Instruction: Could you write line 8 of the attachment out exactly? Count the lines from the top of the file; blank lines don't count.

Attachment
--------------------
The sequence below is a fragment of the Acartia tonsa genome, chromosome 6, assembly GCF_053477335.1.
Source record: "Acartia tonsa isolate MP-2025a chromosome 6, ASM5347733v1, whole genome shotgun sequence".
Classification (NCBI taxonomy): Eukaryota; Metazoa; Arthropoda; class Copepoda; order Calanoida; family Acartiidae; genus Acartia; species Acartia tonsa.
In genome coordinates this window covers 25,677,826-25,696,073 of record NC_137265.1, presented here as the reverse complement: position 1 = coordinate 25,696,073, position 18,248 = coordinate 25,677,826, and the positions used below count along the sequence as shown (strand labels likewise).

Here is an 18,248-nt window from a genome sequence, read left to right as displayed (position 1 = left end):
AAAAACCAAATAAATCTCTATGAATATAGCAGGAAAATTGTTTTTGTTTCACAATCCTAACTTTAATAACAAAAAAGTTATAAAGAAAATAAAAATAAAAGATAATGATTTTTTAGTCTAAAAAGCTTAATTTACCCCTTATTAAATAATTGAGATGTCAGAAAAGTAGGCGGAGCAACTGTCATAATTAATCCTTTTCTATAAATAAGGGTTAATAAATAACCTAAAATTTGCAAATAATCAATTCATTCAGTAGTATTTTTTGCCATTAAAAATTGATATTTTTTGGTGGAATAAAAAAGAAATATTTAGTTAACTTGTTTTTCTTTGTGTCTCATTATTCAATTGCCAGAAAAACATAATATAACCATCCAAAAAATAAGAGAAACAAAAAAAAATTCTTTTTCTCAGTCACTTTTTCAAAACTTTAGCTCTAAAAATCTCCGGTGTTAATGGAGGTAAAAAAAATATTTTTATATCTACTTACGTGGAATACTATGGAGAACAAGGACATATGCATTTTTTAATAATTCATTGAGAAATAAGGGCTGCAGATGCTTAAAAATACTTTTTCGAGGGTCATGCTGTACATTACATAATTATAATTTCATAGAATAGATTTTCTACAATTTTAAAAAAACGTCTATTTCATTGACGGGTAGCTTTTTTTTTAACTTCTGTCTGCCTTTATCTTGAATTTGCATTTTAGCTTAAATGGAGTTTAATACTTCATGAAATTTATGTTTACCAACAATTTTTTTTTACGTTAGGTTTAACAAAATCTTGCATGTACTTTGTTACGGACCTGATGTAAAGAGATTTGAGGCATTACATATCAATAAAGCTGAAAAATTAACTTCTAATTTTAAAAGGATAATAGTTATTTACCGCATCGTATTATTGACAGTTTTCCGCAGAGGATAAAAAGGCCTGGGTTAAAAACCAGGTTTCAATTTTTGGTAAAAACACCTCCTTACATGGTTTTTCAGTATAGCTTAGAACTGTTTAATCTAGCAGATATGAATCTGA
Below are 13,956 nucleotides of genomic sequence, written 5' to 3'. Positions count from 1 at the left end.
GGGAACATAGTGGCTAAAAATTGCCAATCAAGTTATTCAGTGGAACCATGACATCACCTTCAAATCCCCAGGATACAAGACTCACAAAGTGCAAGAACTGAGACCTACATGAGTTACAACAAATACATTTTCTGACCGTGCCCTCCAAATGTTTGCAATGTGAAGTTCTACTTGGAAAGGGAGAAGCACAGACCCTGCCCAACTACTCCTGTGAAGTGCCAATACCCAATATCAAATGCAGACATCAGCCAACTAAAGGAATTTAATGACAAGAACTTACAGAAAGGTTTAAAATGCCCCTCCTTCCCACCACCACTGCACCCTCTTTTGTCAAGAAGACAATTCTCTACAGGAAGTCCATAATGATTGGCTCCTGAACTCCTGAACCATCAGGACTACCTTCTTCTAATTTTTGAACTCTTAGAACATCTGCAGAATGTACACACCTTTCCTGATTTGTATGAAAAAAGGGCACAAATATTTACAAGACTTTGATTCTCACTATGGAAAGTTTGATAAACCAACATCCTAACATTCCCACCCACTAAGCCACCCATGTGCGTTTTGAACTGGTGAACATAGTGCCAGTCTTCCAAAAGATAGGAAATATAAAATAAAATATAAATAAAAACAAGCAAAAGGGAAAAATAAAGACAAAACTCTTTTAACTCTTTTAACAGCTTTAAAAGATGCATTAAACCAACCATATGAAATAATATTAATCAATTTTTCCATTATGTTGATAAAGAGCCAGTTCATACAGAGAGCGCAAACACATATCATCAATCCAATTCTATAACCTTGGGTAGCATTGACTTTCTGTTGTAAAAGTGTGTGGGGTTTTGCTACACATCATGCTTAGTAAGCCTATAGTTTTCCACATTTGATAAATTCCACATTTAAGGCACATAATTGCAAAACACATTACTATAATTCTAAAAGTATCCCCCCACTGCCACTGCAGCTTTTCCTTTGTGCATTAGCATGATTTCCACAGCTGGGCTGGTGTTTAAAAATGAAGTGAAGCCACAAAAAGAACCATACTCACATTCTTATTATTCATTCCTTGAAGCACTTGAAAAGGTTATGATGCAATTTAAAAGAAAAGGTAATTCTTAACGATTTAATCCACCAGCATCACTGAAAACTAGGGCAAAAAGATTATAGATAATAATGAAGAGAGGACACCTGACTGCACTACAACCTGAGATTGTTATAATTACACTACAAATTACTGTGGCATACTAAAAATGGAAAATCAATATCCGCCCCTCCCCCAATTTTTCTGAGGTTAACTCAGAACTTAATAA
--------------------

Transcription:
GGGAACATAGTGGCTAAAAATTGCCAATCAAGTTATTCAGTGGAACCATGACATCACCTTCAAATCCCCAGGATACAAGACTCACAAAGTGCAAGAACTGAGACCTACATGAGTTACAACAAATACATTTTCTGACCGTGCCCTCCAAATGTTTGCAATGTGAAGTTCTACTTGGAAAGGGAGAAGCACAGACCCTGCCCAACTACTCCTGTGAAGTGCCAATACCCAATATCAAATGCAGACATCAGCCAACTAAAGGAATTTAATGACAAGAACTTACAGAAAGGTTTAAAATGCCCCTCCTTCCCACCACCACTGCACCCTCTTTTGTCAAGAAGACAATTCTCTACAGGAAGTCCATAATGATTGGCTCCTGAACTCCTGAACCATCAGGACTACCTTCTTCTAATTTTTGAACTCTTAGAACATCTGCAGAATGTACACACCTTTCCTGATTTGTATGAAAAAAGGGCACAAATATTTACAAGACTTTGATTCTCACTATGGAAAGTTTGATAAACCAACATCCTAACATTCCCACCCACTAAGCCACCCATGTGCGTTTTGAACTGGTGAACATAGTGCCAGTCTTCCAAAAGATAGGAAATATAAAATAAAATATAAATAAAAACAAGCAAAAGGGAAAAATAAAGACAAAACTCTTTTAACTCTTTTAACAGCTTTAAAAGATGCATTAAACCAACCATATGAAATAATATTAATCAATTTTTCCATTATGTTGATAAAGAGCCAGTTCATACAGAGAGCGCAAACACATATCATCAATCCAATTCTATAACCTTGGGTAGCATTGACTTTCTGTTGTAAAAGTGTGTGGGGTTTTGCTACACATCATGCTTAGTAAGCCTATAGTTTTCCACATTTGATAAATTCCACATTTAAGGCACATAATTGCAAAACACATTACTATAATTCTAAAAGTATCCCCCCACTGCCACTGCAGCTTTTCCTTTGTGCATTAGCATGATTTCCACAGCTGGGCTGGTGTTTAAAAATGAAGTGAAGCCACAAAAAGAACCATACTCACATTCTTATTATTCATTCCTTGAAGCACTTGAAAAGGTTATGATGCAATTTAAAAGAAAAGGTAATTCTTAACGATTTAATCCACCAGCATCACTGAAAACTAGGGCAAAAAGATTATAGATAATAATGAAGAGAGGACACCTGACTGCACTACAACCTGAGATTGTTATAATTACACTACAAATTACTGTGGCATACTAAAAATGGAAAATCAATATCCGCCCCTCCCCCAATTTTTCTGAGGTTAACTCAGAACTTAATAA